November 28, 2003





'Twelfth Night' balancing act


Shakespeare's "Twelfth Night" is like a three-seated seesaw, and the fat man usually wins. That is to say, it's a trick to balance the play's central love triangle with the two prankish subplots driven by that minor-league Falstaff, Sir Toby Belch. Many productions slight the mistaken romance and let the drunken knight walk away with chunks of scenery in his teeth.


Director Anne McNaughton's new production doesn't quite have that problem--in part because her Toby, Tony Burton, is more a cuddly, red-faced chucklehead than a wild party animal, but mostly because it's hard to steal a show that's barely there. The design has a generic sheen, with Esther Blodgett's colorful costumes striking a familiar note between faux-Moorish and Renaissance Faire and J. Kent Inasy's imposingly stagey set lighted evenly by Luke Moyer.


With few exceptions, the cast is playing at Shakespeare, not committing to characters. They speak the speeches relatively painlessly, and mostly with understanding, but only Meeghan Holaway as love struck noblewoman Olivia appears to have smoldering depths beneath her glittering surface.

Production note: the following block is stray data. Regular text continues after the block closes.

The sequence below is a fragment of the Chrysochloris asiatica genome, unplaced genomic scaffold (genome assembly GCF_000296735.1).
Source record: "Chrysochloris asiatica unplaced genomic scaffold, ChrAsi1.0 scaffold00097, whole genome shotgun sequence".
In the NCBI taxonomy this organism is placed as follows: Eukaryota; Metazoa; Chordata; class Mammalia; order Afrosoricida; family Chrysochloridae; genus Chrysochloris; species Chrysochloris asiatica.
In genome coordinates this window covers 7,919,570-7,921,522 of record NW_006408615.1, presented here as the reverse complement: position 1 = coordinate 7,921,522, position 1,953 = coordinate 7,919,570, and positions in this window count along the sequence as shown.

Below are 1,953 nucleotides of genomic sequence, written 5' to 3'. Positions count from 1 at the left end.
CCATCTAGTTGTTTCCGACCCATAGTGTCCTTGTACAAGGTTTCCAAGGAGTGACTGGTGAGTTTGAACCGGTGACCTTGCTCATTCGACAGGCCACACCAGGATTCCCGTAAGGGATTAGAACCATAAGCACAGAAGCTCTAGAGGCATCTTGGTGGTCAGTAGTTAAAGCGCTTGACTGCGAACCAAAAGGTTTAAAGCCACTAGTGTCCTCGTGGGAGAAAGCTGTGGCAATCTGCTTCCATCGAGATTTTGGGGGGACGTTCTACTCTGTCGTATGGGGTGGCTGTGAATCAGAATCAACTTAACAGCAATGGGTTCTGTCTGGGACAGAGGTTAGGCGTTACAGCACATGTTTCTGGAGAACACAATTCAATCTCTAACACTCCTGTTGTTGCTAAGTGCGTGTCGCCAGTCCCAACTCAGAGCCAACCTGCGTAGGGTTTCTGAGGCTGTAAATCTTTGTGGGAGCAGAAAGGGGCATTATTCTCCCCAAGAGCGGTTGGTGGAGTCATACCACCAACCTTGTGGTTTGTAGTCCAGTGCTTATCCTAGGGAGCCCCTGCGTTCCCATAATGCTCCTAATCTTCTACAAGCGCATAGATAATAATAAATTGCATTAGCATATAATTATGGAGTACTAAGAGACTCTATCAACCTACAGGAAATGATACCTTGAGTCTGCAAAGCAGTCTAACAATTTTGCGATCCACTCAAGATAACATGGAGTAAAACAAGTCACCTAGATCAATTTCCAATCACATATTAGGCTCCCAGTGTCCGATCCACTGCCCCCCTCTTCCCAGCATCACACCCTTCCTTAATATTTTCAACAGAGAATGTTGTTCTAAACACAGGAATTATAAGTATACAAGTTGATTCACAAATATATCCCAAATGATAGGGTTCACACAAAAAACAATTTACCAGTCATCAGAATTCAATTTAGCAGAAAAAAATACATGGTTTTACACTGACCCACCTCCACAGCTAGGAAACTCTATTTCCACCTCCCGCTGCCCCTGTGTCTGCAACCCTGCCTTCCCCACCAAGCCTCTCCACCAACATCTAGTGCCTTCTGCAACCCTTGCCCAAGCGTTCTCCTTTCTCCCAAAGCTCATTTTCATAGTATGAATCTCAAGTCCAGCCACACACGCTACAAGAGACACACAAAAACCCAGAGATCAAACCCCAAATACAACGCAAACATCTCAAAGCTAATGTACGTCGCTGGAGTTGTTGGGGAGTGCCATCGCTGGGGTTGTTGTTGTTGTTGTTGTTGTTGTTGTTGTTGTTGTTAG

None of the other actors--and certainly not Maria Kress' blandly smiling Viola--give her flint to spark off. The superficial approach ends up serving Philip McKeown's starchy Malvolio well; in the context of this dully dutiful production, McKeown's dogged attachment to the obvious at least gets him his laughs. Other performers score some light, grazing comic blows, from Burton's elfin Toby to Khamara Pettus' sinuous Feste. But the Bard's topsy-turvy carnival of confused lust and humiliation has seldom looked so sane and polite.

Rob Kendt


"Twelfth Night," The Company Rep, 5112 Lankershim Blvd., North Hollywood. Thursdays-Saturdays, 8 p.m.; Sundays, 2 p.m. Ends Dec. 21. $20-22.50. (323) 960-4412. 2 hours, 25 minutes.